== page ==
The question is, rather, how long CAFE will permit CUVs to be any ergonomically different. CAFE is the American superhero dedicated to crushing greenhouses on every vehicle.

    Whichever segment sells the most gets its attention. And like America in Viet Nam, CAFE is mighty and utterly wrong.

  • avatar
    Speed3

    For most people, they just want to get to point A to B in a cost effective way. They would give you a blank stare if talked about a Hellcat. It’s all about safety, enfotaintment options, etc. The crossover meets this demographic’s needs very well.

    The dream of the 90s may still be alive in Portand, but it’s SUVs certainly are not. Today’s crossovers get decent gas mileage, drive car-like enough, and the only trade off is cost. And that’s nothing that some clever 72 month financing tricks can’t help solve (don’t think about how hose numbers too long folks, you certainly are not getting ripped off)

    One angle that hasn’t been mentioned is fleet sales. Are we seeing a similar shift to crossovers in fleet sales? I don’t know about you but last time I was at a car rental almost all their vehicles were, eh, cars. As in sedans. I wouldn’t be surprised if you looked at retail only sales the trend is even more pronounced.

  • avatar
    Cactuar

    I think one aspect could be that the some families only need (or can afford) one vehicle. If you can’t have a sedan + truck to cover all your transportation needs, then you’d want a single vehicle that can do it all. A sedan is too limited for single vehicle duty; yes it has four doors, but the trunk space is very cramped. Versatility is the name of the game with a single car. It has to be a crossover, a wagon or a van (or a full-sized truck for some people). I think this is in part why sedans are less popular.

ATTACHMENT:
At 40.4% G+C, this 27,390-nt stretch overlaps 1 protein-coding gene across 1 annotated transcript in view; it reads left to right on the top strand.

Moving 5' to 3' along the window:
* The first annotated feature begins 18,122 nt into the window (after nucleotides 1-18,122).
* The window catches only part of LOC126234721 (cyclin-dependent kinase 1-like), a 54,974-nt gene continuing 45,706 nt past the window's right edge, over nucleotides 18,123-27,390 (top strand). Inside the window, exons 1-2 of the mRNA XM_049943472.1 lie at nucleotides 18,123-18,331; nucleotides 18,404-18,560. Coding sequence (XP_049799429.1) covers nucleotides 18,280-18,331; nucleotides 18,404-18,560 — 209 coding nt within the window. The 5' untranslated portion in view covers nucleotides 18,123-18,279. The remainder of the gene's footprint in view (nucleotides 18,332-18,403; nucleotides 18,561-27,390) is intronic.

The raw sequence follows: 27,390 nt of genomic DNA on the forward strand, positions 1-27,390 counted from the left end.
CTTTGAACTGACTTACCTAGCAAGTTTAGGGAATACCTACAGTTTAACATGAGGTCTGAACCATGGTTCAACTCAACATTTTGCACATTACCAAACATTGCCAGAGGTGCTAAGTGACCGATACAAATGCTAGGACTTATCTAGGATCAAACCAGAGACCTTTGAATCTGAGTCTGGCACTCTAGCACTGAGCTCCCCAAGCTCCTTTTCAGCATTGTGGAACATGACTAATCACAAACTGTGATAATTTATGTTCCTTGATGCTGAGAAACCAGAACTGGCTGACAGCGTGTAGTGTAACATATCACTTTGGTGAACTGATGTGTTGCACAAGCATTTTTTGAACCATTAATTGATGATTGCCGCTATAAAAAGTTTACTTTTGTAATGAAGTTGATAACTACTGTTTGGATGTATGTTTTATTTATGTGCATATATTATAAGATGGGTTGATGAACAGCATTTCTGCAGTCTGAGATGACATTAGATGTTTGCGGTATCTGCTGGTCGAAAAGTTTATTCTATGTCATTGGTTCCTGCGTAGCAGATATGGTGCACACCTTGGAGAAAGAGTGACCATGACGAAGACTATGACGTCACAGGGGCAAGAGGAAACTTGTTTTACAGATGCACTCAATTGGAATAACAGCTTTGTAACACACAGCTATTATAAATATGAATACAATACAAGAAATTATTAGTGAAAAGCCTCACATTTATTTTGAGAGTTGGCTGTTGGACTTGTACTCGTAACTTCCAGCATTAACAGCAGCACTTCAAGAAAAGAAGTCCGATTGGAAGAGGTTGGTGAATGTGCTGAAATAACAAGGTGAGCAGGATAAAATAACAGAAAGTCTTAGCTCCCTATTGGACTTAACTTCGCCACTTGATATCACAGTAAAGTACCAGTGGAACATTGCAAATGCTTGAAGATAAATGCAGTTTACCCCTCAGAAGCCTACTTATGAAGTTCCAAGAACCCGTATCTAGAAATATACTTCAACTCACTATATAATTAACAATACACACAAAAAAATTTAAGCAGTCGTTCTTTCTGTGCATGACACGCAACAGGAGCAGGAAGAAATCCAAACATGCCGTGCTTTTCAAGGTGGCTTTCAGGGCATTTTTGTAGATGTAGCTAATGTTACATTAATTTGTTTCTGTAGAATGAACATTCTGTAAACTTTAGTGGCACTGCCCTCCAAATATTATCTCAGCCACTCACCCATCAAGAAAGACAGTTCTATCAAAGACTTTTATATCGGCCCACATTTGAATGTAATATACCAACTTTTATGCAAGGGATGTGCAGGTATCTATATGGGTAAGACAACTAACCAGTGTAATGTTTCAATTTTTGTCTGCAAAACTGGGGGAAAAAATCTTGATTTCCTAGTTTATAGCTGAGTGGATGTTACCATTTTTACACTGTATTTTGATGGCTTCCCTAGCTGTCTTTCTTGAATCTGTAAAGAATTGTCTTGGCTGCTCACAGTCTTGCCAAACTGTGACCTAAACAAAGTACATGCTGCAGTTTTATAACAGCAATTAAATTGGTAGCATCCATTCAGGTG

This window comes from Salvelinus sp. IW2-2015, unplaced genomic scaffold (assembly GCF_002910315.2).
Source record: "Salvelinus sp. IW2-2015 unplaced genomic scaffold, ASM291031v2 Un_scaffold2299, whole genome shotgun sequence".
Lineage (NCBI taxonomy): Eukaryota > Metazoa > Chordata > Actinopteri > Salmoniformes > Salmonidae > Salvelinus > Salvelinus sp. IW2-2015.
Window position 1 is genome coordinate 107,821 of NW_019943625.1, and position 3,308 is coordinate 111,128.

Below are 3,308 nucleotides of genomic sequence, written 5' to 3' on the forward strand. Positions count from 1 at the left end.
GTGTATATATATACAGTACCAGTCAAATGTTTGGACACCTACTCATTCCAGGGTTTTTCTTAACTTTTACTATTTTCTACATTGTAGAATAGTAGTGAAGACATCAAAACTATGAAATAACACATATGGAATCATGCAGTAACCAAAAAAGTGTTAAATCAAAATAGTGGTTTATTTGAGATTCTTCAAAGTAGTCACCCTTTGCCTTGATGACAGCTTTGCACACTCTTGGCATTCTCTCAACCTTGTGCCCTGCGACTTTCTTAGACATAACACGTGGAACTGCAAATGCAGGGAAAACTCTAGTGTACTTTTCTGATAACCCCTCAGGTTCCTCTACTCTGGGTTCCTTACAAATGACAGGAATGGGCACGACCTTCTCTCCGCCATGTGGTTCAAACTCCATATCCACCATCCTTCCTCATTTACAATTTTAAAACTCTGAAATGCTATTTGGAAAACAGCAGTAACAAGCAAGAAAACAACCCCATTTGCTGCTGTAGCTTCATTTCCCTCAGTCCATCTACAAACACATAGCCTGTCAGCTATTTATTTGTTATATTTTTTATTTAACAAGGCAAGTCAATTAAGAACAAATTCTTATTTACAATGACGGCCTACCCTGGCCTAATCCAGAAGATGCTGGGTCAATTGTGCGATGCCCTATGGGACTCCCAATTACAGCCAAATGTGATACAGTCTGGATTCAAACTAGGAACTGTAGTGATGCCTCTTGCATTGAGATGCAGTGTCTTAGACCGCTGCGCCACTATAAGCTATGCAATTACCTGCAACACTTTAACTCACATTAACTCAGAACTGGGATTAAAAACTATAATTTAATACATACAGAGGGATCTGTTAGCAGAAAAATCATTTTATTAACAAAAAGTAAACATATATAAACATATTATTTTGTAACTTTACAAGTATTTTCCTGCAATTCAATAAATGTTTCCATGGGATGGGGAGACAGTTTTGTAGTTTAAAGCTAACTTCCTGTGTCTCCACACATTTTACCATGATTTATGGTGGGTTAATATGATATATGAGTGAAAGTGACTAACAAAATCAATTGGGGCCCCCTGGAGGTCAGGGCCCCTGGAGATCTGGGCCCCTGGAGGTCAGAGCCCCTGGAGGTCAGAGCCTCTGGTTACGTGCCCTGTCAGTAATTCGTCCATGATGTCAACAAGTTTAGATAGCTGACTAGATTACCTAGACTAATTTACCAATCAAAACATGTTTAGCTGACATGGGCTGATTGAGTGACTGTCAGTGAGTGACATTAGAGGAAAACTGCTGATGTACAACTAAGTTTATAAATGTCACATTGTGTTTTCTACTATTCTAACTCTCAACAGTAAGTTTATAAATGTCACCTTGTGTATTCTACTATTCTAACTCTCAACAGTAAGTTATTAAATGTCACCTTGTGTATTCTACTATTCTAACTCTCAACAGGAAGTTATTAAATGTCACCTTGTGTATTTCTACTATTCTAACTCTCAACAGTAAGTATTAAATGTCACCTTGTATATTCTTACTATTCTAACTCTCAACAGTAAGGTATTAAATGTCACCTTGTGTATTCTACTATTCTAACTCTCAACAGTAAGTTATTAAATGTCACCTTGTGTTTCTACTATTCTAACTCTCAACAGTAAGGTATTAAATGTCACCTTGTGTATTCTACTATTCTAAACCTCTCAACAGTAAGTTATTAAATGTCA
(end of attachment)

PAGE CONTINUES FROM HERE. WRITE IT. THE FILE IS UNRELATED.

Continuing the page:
• 0 avatar
      Pch101

      The wagon market in the US had peak market share in 1959. So American interest in wagons peaked during the Eisenhower administration.

      It’s about the height.

      • 0 avatar
        slance66

        It is about the height. Part of the reason is that American/Japanese sedans mimicked European sedans and kept getting lower and lower. With rising door-sills, some of them are downright claustrophobic (Chrysler 200 is a cave).

        Check the seat cushion height from a 1978 Thunderbird. I guarantee that it’s probably significantly higher off the ground than most modern sedans and closer to something like a Subaru crosstrek. Yes, a Camaro sat low, but regular cars didn’t. Volvo had it right with the S60 cross country (even if it can’t sell anything it makes). If Honda or Toyota did that to the Accord/Camry it would sell like hotcakes.

        • 0 avatar
          bball40dtw

          “If Honda or Toyota did that to the Accord/Camry it would sell like hotcakes.”

          Crosstour and Venza?

        • 0 avatar
          FormerFF

          American cars started getting lower in the late 50’s, long before the Japanese were a presence here.

          On the rare occasion I see a 70’s car on the road, I’m amazed by how low they are, especially the Cadillacs.

    • 0 avatar
      Reino

      Crossovers having more trunk space than their sedan counterpart is the second greatest fallacy in auto marketing, right behind AWD makes you safer in snow climates.

      • 0 avatar
        Veee8